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Numerical Problems Connected with Weather Prediction

  • G. Browning
  • Heinz-Otto Kreiss
Conference paper
Part of the The IMA Volumes in Mathematics and Its Applications book series (IMA, volume 12)

Abstract

Large scale atmospheric motions can propagate on vastly different time scales. The time scale of the so called Rossby waves which describe the “weather”is of the order of a day while inertia-gravity waves can have time scales of order] 0 sec. Meteorologically the main interest is in the first type of motion. There are two ways to suppress the fast waves. One can prepare the initial data such that the fast waves are not excited or can change the equations such that the fast waves are not present or have been slowed down. In this paper we shall discuss some of the mathematical and numerical difficulties of these procedures.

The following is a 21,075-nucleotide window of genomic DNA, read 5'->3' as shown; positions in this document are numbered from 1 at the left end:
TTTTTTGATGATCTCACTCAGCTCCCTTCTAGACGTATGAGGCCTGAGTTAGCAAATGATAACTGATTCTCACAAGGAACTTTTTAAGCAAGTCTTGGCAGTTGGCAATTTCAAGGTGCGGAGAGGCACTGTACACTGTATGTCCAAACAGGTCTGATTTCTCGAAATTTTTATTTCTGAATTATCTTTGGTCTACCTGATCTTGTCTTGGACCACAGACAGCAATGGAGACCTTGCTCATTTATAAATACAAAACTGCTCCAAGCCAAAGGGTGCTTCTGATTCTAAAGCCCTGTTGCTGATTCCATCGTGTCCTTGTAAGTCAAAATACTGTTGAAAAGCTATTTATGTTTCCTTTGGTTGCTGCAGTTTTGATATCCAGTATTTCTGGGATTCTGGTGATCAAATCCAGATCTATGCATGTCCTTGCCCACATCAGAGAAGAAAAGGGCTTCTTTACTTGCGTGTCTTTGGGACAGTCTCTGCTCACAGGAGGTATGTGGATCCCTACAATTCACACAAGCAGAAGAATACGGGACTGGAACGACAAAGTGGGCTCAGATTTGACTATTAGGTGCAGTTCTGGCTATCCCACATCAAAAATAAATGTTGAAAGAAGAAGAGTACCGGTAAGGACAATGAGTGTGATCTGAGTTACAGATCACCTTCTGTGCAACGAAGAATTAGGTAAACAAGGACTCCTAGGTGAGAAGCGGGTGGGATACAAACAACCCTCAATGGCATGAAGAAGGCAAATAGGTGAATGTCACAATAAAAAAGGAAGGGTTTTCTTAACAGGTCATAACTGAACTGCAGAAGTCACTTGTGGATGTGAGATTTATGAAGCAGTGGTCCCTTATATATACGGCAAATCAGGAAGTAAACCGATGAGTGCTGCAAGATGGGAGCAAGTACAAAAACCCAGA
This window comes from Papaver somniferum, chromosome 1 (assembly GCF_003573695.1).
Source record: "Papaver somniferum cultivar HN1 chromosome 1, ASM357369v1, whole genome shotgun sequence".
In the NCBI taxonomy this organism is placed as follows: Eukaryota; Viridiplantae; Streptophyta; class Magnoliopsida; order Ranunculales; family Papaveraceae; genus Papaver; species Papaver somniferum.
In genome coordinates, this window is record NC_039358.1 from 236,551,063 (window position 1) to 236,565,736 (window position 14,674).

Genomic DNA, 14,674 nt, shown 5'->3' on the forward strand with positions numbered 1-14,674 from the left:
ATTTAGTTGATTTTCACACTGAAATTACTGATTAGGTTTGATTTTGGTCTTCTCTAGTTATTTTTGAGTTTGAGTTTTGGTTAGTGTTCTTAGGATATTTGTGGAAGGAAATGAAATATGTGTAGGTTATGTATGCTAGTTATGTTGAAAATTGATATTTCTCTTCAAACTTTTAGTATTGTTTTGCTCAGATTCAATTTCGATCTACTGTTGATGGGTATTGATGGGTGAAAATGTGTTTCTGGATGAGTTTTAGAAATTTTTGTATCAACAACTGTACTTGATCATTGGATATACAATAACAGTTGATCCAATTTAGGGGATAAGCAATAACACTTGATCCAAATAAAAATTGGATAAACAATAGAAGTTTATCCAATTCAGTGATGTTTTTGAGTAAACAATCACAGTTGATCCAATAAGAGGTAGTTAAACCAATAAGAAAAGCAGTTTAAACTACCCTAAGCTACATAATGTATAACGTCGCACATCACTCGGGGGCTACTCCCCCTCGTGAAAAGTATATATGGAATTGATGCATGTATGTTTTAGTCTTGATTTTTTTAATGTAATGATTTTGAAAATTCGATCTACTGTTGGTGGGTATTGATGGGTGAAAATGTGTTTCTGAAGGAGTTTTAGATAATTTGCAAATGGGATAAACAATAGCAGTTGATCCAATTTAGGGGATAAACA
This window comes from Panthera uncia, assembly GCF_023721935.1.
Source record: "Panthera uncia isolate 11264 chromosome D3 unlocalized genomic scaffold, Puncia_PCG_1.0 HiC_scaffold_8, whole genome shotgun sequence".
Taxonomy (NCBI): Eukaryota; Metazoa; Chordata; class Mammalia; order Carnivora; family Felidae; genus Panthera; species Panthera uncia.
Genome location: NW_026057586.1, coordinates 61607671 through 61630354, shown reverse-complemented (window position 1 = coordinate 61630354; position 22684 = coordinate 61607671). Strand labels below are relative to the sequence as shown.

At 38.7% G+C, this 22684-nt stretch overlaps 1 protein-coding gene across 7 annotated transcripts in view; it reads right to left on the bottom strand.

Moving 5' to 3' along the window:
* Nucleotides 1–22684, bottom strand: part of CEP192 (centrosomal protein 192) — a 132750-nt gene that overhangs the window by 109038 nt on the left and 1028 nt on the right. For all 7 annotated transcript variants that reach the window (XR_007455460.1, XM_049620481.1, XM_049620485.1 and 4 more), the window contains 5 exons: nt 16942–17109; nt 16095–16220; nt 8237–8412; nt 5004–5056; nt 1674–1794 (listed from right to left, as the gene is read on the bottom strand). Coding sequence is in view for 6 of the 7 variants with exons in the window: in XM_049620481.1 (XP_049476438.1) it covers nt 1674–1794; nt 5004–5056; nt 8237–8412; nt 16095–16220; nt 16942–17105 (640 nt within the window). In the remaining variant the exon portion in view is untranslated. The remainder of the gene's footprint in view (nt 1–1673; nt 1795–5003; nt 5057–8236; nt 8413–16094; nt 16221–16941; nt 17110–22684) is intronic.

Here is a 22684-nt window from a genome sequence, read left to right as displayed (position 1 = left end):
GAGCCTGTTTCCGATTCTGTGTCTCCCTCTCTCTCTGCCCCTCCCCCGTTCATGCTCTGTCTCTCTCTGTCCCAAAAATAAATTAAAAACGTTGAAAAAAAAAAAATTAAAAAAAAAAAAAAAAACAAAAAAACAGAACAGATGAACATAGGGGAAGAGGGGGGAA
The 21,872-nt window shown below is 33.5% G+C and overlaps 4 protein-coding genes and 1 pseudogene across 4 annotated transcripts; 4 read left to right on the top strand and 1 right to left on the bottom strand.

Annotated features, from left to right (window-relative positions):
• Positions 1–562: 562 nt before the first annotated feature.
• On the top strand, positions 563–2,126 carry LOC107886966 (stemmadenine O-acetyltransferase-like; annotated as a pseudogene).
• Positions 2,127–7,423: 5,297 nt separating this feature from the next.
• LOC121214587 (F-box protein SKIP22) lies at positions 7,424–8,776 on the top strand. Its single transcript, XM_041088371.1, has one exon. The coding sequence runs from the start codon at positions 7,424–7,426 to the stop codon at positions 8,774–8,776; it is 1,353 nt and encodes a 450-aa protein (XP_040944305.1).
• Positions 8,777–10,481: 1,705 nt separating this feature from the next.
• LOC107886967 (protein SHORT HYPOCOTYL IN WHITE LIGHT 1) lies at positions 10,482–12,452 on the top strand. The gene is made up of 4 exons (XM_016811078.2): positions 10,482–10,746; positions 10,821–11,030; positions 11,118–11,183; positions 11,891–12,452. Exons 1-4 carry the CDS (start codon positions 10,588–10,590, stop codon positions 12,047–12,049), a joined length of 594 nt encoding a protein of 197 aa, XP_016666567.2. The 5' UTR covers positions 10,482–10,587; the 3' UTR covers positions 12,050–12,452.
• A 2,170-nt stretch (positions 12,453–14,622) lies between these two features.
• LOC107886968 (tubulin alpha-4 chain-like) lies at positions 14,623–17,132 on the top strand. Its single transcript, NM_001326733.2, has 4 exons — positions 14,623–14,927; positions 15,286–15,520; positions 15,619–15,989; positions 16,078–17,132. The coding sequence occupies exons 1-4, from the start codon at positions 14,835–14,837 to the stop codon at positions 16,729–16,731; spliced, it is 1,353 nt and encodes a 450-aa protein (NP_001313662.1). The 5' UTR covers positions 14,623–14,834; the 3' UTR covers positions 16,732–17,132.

Keywords

Initial Data Computational Fluid Dynamics Gravity Wave Smooth Solution Initial Boundary 
These keywords were added by machine and not by the authors. This process is experimental and the keywords may be updated as the learning algorithm improves.

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References

  1. [1]
    Kasahara, A., Various vertical coordinate systems used for numerical weather prediction, Mon. Wea. Rev., 102 (1974), pp. 509–522.ADSCrossRefGoogle Scholar
  2. [2]
    Kreiss, H.-O., Problems with different times scales for partial differential equations, Comm. Pure Appl. Math., 33 (1980), pp. 399–439.MathSciNetMATHCrossRefGoogle Scholar
  3. [3]
    Oliger, J. and Sundström, A., Theoretical and practical aspects of some initial-boundary value problems in fluid dynamics, SIAM J. Appl. Math., 35 (1978), pp. 839–866.CrossRefGoogle Scholar

Copyright information

© Springer-Verlag New York Inc. 1988

Authors and Affiliations

  • G. Browning
    • 1
  • Heinz-Otto Kreiss
    • 2
  1. 1.NSF NCARBoulderUSA
  2. 2.Grant ATM 79-02932 CALTECHNSFPasadenaUSA

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